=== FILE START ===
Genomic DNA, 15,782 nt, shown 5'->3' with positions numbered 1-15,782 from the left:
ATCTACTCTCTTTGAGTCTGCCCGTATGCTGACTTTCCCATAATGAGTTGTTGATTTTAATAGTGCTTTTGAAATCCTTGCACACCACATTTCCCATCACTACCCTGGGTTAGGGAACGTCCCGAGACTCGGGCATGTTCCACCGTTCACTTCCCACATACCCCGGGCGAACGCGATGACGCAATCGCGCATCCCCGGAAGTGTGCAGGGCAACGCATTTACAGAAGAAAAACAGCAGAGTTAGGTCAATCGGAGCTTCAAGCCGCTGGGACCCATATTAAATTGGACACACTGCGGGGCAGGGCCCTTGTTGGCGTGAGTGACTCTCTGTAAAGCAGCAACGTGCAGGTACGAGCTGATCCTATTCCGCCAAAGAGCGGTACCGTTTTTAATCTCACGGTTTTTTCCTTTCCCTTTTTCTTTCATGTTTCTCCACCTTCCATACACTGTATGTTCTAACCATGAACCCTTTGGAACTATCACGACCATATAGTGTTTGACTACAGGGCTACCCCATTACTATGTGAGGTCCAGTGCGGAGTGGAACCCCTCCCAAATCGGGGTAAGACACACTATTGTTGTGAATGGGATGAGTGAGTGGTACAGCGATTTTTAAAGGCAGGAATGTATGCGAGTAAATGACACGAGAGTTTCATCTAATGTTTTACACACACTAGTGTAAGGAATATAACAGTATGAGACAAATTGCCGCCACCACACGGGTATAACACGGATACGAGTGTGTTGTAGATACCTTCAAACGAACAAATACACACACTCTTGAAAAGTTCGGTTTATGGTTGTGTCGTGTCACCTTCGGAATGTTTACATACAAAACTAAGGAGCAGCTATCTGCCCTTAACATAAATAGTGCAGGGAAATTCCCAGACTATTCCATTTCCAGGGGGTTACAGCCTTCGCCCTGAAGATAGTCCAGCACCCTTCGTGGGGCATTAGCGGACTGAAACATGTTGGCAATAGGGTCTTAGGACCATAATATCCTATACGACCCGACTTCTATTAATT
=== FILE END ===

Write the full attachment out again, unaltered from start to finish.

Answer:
Genomic DNA, 15,782 nt, shown 5'->3' with positions numbered 1-15,782 from the left:
ATCTACTCTCTTTGAGTCTGCCCGTATGCTGACTTTCCCATAATGAGTTGTTGATTTTAATAGTGCTTTTGAAATCCTTGCACACCACATTTCCCATCACTACCCTGGGTTAGGGAACGTCCCGAGACTCGGGCATGTTCCACCGTTCACTTCCCACATACCCCGGGCGAACGCGATGACGCAATCGCGCATCCCCGGAAGTGTGCAGGGCAACGCATTTACAGAAGAAAAACAGCAGAGTTAGGTCAATCGGAGCTTCAAGCCGCTGGGACCCATATTAAATTGGACACACTGCGGGGCAGGGCCCTTGTTGGCGTGAGTGACTCTCTGTAAAGCAGCAACGTGCAGGTACGAGCTGATCCTATTCCGCCAAAGAGCGGTACCGTTTTTAATCTCACGGTTTTTTCCTTTCCCTTTTTCTTTCATGTTTCTCCACCTTCCATACACTGTATGTTCTAACCATGAACCCTTTGGAACTATCACGACCATATAGTGTTTGACTACAGGGCTACCCCATTACTATGTGAGGTCCAGTGCGGAGTGGAACCCCTCCCAAATCGGGGTAAGACACACTATTGTTGTGAATGGGATGAGTGAGTGGTACAGCGATTTTTAAAGGCAGGAATGTATGCGAGTAAATGACACGAGAGTTTCATCTAATGTTTTACACACACTAGTGTAAGGAATATAACAGTATGAGACAAATTGCCGCCACCACACGGGTATAACACGGATACGAGTGTGTTGTAGATACCTTCAAACGAACAAATACACACACTCTTGAAAAGTTCGGTTTATGGTTGTGTCGTGTCACCTTCGGAATGTTTACATACAAAACTAAGGAGCAGCTATCTGCCCTTAACATAAATAGTGCAGGGAAATTCCCAGACTATTCCATTTCCAGGGGGTTACAGCCTTCGCCCTGAAGATAGTCCAGCACCCTTCGTGGGGCATTAGCGGACTGAAACATGTTGGCAATAGGGTCTTAGGACCATAATATCCTATACGACCCGACTTCTATTAATT